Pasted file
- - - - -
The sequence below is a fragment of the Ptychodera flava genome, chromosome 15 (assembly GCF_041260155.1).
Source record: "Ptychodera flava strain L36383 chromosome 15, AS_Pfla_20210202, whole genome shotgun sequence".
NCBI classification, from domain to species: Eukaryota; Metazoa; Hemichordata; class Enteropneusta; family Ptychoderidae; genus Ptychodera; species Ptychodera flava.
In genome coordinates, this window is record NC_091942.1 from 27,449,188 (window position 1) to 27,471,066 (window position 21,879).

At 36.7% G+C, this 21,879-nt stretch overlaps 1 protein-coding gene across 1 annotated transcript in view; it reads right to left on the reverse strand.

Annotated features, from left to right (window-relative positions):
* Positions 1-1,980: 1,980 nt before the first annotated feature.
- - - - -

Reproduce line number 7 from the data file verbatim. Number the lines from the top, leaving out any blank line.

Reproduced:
* Positions 1-1,980: 1,980 nt before the first annotated feature.